Oh yeah, the recipe.  I made two minor adjustments:

#1  Since the can of coconut milk was only 13.5 ounces, I added 2.5 ounces of soy milk.

#2  I froze the cups for an hour before putting the spoons in (otherwise they wouldn't stand).

Note: I don't know what kind of doll-sized dixie cups the Serious Eats folks were using, but my equivalent measurements yielded 4 small-sized pops (these are miniature plastic spoons and plastic "wine" cups) to their purported 6.

I let them freeze overnight and gave one a try the next day.  What can I say?  It was vanilla.  Ok, that's not fair.  It was good: creamy, slightly coconutty.  The best part?  The chocolate chips.  Did I forget to mention that a few jumped into the cups?

Perhaps I'm so spoiled by Lula's incomparable frozen confections that these types of things don't float my boat anymore.  Or perhaps a boxed pudding mix simply cannot be saved by coconut milk and chocolate chips alone.  Whatever the case, I'll be at Lula's long and often before I bother making these again.  

Sunday, July 25, 2010

Another Reason Why I Shouldn't Cook: Failed Ethiopian Loubia

I love Ethiopian food.  I am also a smart enough gal to know that I am too crappy a chef to attempt any of the delicious main dishes I enjoy at Ethiopian restaurants.  But, after buying a pound of huge, plump string beans from a local farmstand, I somehow got it into my head that I could duplicate loubia, the scrumptious, green bean appetizer at home.  You mightn't be surprised to know that I couldn't even come close.

Armed only with my beautiful string beans and the ingredients that are listed in most menu descriptions, I got to work.  I cooked the beans in a frying pan on high heat, maintaining a half inch level of water.  It took much longer than expected to get them to the almost mushy consistency that is expected of loubia, giving me plenty of time to fiddle with the sauce.  I noticed immediately that the sauce wasn't thickening (not sure why I thought it would), so I tried adding cornstarch; it didn't do a darn thing: not even when heated.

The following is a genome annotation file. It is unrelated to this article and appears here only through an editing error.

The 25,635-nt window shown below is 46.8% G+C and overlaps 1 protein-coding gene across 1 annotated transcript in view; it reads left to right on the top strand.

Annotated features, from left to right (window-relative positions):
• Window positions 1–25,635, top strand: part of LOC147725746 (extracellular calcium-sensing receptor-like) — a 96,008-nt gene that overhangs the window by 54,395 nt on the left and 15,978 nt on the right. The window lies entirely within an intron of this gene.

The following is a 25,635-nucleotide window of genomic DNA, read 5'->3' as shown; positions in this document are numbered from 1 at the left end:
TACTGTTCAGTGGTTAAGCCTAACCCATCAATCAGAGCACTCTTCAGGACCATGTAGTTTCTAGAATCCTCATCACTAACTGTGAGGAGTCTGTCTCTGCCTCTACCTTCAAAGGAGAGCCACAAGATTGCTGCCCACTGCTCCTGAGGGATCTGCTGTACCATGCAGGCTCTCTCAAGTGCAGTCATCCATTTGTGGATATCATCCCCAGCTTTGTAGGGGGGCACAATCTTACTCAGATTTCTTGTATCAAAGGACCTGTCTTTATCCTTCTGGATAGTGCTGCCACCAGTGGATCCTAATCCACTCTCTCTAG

This is roughly what I ended up using, adding once the beans were fully cooked for just long enough to heat (and not thicken):

  • 1 lb fresh green beans
  • 8 tbsp evoo
  • 3 tsp cumin
  • 5 cloves garlic
  • 1 tsp ginger
  • 1 tbsp parsley
  • 2 tsp lemon
  • s/p

The plated meal looked extremely appetizing, but not at all like the thickly coated restaurant version.  If nothing else, the fragrance was pure Ethiopian (thank you, cumin).   The beans were un- questionably fresh and absolutely delicious.  But, when I generously ventured that it rated 40 on a scale of 100 Ethiopian goodness points, my fellow Ethiopian food lover corrected that it rated a 4!  I was aghast, horrified, offended-- but I think she may have been right.  Admittedly, had I never eaten Ethiopian loubia before I would have simply considered this a nicely spiced snack.  But having had I think a 4 was generous.   Any suggestions?

Thursday, July 22, 2010

On Whatchamacallits and Peanut Butter Pit Bulls

When I first heard about Rescue Chocolate's Peanut Butter Pit Bull vegan candy bar, my first thought was, "What a great cause"; then, "Let me support this vegan owned & operated venture immediately".  No, wait.  It was actually, "Did someone finally veganize the Whatchamacallit for me?!"  (I promise that the other thoughts followed shortly thereafter, but I really liked Whatchamacallits.) 

Since I was full of ice cream Because I have extraordinary willpower, once I got my hands on one I decided to hide it in the fridge for a rainy day.  You know, a rainy day that requires a veganized Whatchamacallit.  Yesterday was that day.  (Today is looking pretty much the same.)

If you've already had the pleasure of eating a Peanut Butter Pit Bull, I know what you're thinking.  "It's delicious but it doesn't taste like a Whatchamacallit."  And yes, even though everyone I asked told me the same thing, I still managed to convince myself that it would.  I took my first bite and was instantly overwhelmed by the decadence and surprised by the uniqueness of the candy bar.  Then I think I heard it laughing at mere peanut butter cups, but I can't be sure (i.e., more testing necessary!).  My first intelligable thought was, "This is inexplicably* yummy, but it tastes nothing like a Whatchamacallit."  Sometimes you just have to find out for yourself! 

The coating of chocolate is straightforward, candy bar perfection.  It's the ideal thickness, the wave design is extremely appealing, and, most importantly, it's dark and sweet.  This sweetness proportionately compliments the saltiness of the delightful peanut butter center, which is hard to describe.  *The texture is light and creamy and melty and smooth.  It's not a truffle, but also not a cream.  Besides being dreamy, melt-in-your-mouth goodness, it's studded with rice crispies: for the requisite candy bar crunch.  Overall, the treat is like an exquisite dessert made portable and convenient by its candy disguise.